For half a century, Catholics have been arguing about Vatican II. Thanks to Vatican Radio, we can know what one of the last living witnesses to the council thinks – none other than Pope Benedict XVI.
2013-02-14 (Vatican Radio) Pope Benedict XVI has met parish priests and clergy of the Diocese of Rome in the Paul VI Hall at the Vatican. Led by Cardinal Vicar Agostino Vallini and auxiliary bishops, they greeted Benedict XVI with great affection and prolonged applause.
“It is a special and providential gift of” began the Pope, “that, before leaving the Petrine ministry, I can once again meet my clergy, the clergy of Rome. It’ s always a great joy to see how the Church lives, and how in Rome, the Church is alive: there are pastors who in the spirit of the supreme Shepherd, guide the flock of Christ. It is a truly Catholic and universal clergy,” he added, “and is part of the essence of the Church of Rome itself, to reflect the universality, the catholicity of all nations, of all races, of all cultures.”
“At the same time I am very grateful to the Cardinal Vicar who is helping to reawaken, to rediscover the vocations in Rome itself, because if on the one hand Rome is the city of universality, it must be also a city with its own strong, robust faith, from which vocations are also born. And I am convinced that with the help of the Lord we can find the vocations He Himself gifts us, guide them, help them to develop and thus help the work in the vineyard of the Lord.
“Today,” continued the Pope, “you have confessed the Creed before the Tomb of St. Peter: in the Year of the Faith, I see this as a very appropriate, perhaps even necessary, act, that the clergy of Rome meet at the Tomb of the Apostle of which the Lord said, ‘to you I entrust my Church. Upon you I build my Church.’ Before the Lord, together with Peter, you have confessed: ‘you are Christ, the Son of the living God.’ Thus the Church grows: together with Peter, confessing Christ, following Christ. And we do this always. I am very grateful for your prayers that I have felt – as I said Wednesday – almost physically. Though I am now retiring to a life of prayer, I will always be close to all you and I am sure all of you will be close to me, even though I remain hidden to the world.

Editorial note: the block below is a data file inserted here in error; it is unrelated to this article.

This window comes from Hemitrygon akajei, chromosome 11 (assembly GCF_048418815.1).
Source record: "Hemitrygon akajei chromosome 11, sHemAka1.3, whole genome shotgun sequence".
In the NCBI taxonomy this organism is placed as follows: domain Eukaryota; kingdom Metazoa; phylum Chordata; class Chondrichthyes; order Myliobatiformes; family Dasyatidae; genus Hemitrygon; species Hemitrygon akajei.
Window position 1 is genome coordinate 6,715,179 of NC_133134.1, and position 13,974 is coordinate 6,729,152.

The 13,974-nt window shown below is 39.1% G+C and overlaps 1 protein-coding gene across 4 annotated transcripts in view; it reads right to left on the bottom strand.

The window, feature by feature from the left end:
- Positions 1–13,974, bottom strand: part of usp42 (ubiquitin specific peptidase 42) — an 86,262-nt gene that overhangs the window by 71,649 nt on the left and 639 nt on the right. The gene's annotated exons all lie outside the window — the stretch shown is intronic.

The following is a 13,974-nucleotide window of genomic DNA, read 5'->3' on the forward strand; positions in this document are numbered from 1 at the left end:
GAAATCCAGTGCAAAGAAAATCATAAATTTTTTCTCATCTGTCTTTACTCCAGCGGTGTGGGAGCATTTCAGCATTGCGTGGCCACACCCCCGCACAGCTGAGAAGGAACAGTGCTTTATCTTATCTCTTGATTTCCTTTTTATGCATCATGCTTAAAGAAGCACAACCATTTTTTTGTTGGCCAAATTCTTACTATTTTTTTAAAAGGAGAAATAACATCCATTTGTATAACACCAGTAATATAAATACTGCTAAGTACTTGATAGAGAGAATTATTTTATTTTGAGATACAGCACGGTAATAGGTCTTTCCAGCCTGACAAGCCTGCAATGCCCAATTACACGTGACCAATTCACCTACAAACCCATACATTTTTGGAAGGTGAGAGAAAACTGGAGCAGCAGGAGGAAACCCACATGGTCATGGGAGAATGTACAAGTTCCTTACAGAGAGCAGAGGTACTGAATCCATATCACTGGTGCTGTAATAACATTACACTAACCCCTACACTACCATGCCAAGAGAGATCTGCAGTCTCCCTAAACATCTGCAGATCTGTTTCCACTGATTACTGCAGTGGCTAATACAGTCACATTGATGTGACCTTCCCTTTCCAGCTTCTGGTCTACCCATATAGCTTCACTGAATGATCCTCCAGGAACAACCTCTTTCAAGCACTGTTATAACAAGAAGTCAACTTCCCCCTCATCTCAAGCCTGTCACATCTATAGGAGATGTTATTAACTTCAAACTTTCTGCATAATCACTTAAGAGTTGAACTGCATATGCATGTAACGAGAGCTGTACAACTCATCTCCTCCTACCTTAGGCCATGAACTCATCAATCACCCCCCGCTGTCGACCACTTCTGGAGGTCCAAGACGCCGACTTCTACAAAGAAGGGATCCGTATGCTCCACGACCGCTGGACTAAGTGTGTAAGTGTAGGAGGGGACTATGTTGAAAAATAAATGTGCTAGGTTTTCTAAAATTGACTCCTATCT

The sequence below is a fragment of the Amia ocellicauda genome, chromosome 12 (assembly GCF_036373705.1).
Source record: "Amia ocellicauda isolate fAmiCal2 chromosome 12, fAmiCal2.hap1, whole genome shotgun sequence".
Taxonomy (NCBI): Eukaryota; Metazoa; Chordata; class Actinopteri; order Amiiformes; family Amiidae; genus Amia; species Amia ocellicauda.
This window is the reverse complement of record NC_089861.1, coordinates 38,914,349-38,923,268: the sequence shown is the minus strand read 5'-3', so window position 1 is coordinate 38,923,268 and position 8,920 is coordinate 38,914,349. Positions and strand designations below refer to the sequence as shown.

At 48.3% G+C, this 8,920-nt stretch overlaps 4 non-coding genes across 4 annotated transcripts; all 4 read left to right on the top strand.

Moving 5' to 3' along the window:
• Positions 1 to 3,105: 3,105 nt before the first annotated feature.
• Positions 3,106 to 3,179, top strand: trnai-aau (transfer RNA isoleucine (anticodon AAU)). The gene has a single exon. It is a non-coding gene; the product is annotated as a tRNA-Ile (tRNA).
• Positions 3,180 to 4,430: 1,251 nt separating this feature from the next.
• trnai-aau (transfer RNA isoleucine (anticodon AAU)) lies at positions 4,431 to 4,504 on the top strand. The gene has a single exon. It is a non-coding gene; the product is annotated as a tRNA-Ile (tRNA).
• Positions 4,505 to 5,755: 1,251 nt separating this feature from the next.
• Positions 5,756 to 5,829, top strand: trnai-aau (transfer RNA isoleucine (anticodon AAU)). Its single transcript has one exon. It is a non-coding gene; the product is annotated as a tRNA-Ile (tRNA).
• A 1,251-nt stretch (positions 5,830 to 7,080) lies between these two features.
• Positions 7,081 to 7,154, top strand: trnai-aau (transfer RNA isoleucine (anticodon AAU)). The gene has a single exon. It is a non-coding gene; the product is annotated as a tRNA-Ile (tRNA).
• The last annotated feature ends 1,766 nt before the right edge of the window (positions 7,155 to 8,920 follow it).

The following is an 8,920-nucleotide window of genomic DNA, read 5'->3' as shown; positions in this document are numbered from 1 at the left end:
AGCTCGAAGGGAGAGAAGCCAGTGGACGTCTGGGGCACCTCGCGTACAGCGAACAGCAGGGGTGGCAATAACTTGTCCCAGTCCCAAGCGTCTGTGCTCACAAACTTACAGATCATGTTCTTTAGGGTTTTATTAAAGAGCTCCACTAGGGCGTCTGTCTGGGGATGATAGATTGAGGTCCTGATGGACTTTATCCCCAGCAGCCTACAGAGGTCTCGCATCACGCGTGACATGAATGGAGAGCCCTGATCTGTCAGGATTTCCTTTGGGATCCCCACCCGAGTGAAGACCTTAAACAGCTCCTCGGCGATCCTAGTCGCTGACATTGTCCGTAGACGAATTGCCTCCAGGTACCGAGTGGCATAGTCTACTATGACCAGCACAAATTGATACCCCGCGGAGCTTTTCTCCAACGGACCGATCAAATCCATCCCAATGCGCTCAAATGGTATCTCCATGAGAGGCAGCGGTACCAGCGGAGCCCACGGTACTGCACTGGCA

“For today, given the conditions of my age,” he said, “I could not prepare a great, real address, as one might expect, but rather I thought of chatting about the Second Vatican Council, as I saw it.”
The Pope began with an anecdote: “In 1959 I was appointed professor at the University of Bonn, which is attended by students, seminarians of the diocese of Cologne and other surrounding dioceses. So, I came into contact with the Cardinal of Cologne, Cardinal Frings. Cardinal Siri of Genoa, – I think it was in 1961 – had organized a series of conferences with several cardinals in Europe, and the Council had invited the archbishop of Cologne to hold a conference, entitled: ‘The Council and the World of Modern Thought.’ The Cardinal invited me – the youngest of the professors – to write a project; he liked the project and proposed this text, as I had written it to the public, in Genoa.
“Shortly after, Pope John invited him to come [to Rome] and he was afraid he had perhaps said maybe something incorrect, false and that he had been asked to come for a reprimand, perhaps even to deprive him of his red hat … (priests laughing) Yes … when his secretary dressed him for the audience, he said: ‘Perhaps now I will be wearing this stuff for the last time… (the priests laugh). Then he went in. Pope John came towards him and hugged him, saying, ‘Thank you, Your Eminence, you said things I have wanted to say, but I had not found the words to say’ … (the priests laugh, applaud) Thus, the Cardinal knew he was on the right track, and I was invited to accompany him to the Council, first as his personal advisor, then – in the first period, perhaps in November ’62 – I was also appointed as an official perito for the Council.”
Benedict XVI continued: “So, we went to the Council not only with joy, but with enthusiasm. The expectation was incredible. We hoped that everything would be renewed, that a new Pentecost really would come, a new era of the Church, because the Church was not robust enough at that time: the Sunday practice was still good, even vocations to the priesthood and religious life were already somewhat fewer, but still sufficient. But nevertheless, there was the feeling that the Church was going on, but getting smaller, that somehow it seemed like a reality of the past and not the bearer of the future. And now, we hoped that this relationship would be renewed, changed, that the Church would once again source of strength for today and tomorrow. “